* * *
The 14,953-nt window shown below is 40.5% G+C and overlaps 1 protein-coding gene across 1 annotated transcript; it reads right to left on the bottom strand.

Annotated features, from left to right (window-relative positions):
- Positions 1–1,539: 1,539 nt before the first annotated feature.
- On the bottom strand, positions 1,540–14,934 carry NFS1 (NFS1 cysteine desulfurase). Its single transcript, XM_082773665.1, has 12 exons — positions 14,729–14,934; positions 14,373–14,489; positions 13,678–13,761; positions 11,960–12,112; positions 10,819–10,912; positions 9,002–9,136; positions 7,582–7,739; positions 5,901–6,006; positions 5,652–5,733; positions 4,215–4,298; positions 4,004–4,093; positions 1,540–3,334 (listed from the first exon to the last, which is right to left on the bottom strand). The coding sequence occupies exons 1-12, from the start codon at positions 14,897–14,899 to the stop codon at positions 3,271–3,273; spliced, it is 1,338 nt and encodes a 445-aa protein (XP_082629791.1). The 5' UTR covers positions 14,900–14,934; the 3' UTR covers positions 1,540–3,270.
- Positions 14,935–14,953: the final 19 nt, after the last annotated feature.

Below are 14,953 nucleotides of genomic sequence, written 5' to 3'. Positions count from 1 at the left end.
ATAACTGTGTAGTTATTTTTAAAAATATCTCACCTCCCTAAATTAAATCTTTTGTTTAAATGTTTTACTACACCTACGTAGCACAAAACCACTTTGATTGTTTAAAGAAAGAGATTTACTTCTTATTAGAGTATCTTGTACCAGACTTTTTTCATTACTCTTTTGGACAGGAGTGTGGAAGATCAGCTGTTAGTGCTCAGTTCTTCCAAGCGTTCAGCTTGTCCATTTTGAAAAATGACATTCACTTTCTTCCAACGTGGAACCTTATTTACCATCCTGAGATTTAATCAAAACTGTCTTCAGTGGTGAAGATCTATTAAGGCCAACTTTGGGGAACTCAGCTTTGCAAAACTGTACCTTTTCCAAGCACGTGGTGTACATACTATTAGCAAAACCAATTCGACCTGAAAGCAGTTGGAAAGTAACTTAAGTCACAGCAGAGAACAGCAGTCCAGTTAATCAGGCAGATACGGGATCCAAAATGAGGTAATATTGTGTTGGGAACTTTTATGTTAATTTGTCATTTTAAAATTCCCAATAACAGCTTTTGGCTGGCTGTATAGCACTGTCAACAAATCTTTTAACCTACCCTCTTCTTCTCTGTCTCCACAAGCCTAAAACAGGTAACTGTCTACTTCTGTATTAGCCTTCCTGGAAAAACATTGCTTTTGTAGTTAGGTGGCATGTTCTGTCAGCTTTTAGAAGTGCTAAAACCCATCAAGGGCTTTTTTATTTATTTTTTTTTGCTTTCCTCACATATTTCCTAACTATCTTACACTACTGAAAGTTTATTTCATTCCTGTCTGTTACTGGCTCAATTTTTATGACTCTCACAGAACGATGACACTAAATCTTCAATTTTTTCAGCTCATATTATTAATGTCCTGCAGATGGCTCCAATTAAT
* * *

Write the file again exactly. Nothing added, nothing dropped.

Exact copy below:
The 14,953-nt window shown below is 40.5% G+C and overlaps 1 protein-coding gene across 1 annotated transcript; it reads right to left on the bottom strand.

Annotated features, from left to right (window-relative positions):
- Positions 1–1,539: 1,539 nt before the first annotated feature.
- On the bottom strand, positions 1,540–14,934 carry NFS1 (NFS1 cysteine desulfurase). Its single transcript, XM_082773665.1, has 12 exons — positions 14,729–14,934; positions 14,373–14,489; positions 13,678–13,761; positions 11,960–12,112; positions 10,819–10,912; positions 9,002–9,136; positions 7,582–7,739; positions 5,901–6,006; positions 5,652–5,733; positions 4,215–4,298; positions 4,004–4,093; positions 1,540–3,334 (listed from the first exon to the last, which is right to left on the bottom strand). The coding sequence occupies exons 1-12, from the start codon at positions 14,897–14,899 to the stop codon at positions 3,271–3,273; spliced, it is 1,338 nt and encodes a 445-aa protein (XP_082629791.1). The 5' UTR covers positions 14,900–14,934; the 3' UTR covers positions 1,540–3,270.
- Positions 14,935–14,953: the final 19 nt, after the last annotated feature.

Below are 14,953 nucleotides of genomic sequence, written 5' to 3'. Positions count from 1 at the left end.
ATAACTGTGTAGTTATTTTTAAAAATATCTCACCTCCCTAAATTAAATCTTTTGTTTAAATGTTTTACTACACCTACGTAGCACAAAACCACTTTGATTGTTTAAAGAAAGAGATTTACTTCTTATTAGAGTATCTTGTACCAGACTTTTTTCATTACTCTTTTGGACAGGAGTGTGGAAGATCAGCTGTTAGTGCTCAGTTCTTCCAAGCGTTCAGCTTGTCCATTTTGAAAAATGACATTCACTTTCTTCCAACGTGGAACCTTATTTACCATCCTGAGATTTAATCAAAACTGTCTTCAGTGGTGAAGATCTATTAAGGCCAACTTTGGGGAACTCAGCTTTGCAAAACTGTACCTTTTCCAAGCACGTGGTGTACATACTATTAGCAAAACCAATTCGACCTGAAAGCAGTTGGAAAGTAACTTAAGTCACAGCAGAGAACAGCAGTCCAGTTAATCAGGCAGATACGGGATCCAAAATGAGGTAATATTGTGTTGGGAACTTTTATGTTAATTTGTCATTTTAAAATTCCCAATAACAGCTTTTGGCTGGCTGTATAGCACTGTCAACAAATCTTTTAACCTACCCTCTTCTTCTCTGTCTCCACAAGCCTAAAACAGGTAACTGTCTACTTCTGTATTAGCCTTCCTGGAAAAACATTGCTTTTGTAGTTAGGTGGCATGTTCTGTCAGCTTTTAGAAGTGCTAAAACCCATCAAGGGCTTTTTTATTTATTTTTTTTTGCTTTCCTCACATATTTCCTAACTATCTTACACTACTGAAAGTTTATTTCATTCCTGTCTGTTACTGGCTCAATTTTTATGACTCTCACAGAACGATGACACTAAATCTTCAATTTTTTCAGCTCATATTATTAATGTCCTGCAGATGGCTCCAATTAAT